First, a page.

Kids depend on their executive functions to help them with everything from getting through their morning routine to bringing home everything they will need for their homework. Checklists, planners, set routines, and time limits are just a few things that may help to make things more achievable. Try giving children one task at a time or making them a list of chores so they do not become overwhelmed or frustrated when they may miss a step.

Kids can be more organized at school with the use of binders for specific subjects and checklists of what needs to be brought home each day. Practicing mindfulness, or encouraging kids to pause and reflect, may help with focus and problem solving.


Until next week, Be Wise!


What is Executive Functioning? Executive functions are a set of cognitive processes that are necessary for the cognitive control of behavior: selecting and successfully monitoring behaviors that facilitate the attainment of chosen goals.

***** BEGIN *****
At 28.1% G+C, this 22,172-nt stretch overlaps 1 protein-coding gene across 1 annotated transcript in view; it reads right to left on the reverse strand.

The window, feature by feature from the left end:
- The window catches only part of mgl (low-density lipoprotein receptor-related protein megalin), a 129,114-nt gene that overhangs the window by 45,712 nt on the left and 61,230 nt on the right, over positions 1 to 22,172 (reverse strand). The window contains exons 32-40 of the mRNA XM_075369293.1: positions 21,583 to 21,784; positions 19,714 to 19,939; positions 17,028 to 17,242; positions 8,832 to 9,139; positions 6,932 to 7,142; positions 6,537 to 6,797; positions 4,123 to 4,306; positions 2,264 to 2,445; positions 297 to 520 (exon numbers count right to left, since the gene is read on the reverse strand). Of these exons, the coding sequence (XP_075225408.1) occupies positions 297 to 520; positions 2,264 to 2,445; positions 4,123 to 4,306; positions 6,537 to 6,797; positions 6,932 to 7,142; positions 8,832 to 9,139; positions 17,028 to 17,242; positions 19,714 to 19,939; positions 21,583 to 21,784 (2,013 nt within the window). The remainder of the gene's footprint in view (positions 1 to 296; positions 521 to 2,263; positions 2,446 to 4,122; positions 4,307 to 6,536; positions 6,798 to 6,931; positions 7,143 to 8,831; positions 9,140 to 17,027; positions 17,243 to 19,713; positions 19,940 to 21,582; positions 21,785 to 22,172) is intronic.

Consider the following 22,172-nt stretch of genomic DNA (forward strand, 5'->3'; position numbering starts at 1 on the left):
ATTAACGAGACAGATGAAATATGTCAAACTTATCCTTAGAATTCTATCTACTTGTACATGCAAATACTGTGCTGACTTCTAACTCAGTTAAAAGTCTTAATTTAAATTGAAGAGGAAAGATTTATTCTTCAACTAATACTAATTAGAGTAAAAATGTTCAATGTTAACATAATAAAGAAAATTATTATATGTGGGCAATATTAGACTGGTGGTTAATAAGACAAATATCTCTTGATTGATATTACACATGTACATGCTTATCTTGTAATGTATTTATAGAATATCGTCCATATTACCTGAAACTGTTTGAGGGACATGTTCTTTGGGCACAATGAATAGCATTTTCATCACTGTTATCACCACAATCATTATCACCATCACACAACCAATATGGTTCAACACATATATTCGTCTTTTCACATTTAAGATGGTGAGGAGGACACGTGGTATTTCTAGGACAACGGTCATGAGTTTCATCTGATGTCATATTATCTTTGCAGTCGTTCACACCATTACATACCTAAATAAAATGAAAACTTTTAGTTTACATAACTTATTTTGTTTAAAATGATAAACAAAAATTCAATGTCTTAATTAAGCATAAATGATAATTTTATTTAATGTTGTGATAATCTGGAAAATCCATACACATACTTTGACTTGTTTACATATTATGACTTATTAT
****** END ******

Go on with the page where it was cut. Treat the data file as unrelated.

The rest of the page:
See what our guest contributor, Kasey Cain, has to say about EF.


Take a moment to think about the skills/behaviors you feel a person needs to exhibit in order to be successful (however you define success). Chances are words like organization, resilience, problem-solving, being a “go-getter”, reflect, self-control, communicating, etc. came to mind. All of this, and more, are part of a person’s executive functioning.Executive Functions (EF) are a set of brain-based abilities that control and regulate other abilities. They are skills and processes people use daily to make plans, keep track of assignments and deadlines, the ability to include past knowledge into work/discussion, evaluate ideas and reflect on work, ask for help, engage in group dynamics, wait their turn, etc. If you hear an educator or therapist using the umbrella term of EF, she is probably talking about one or more of the following:

Inhibition – Ability to stop one’s behavior at the appropriate time, including stopping actions and thoughts.Shift – Ability to move freely from one situation to another and to think flexibly in order to respond appropriately to the situation.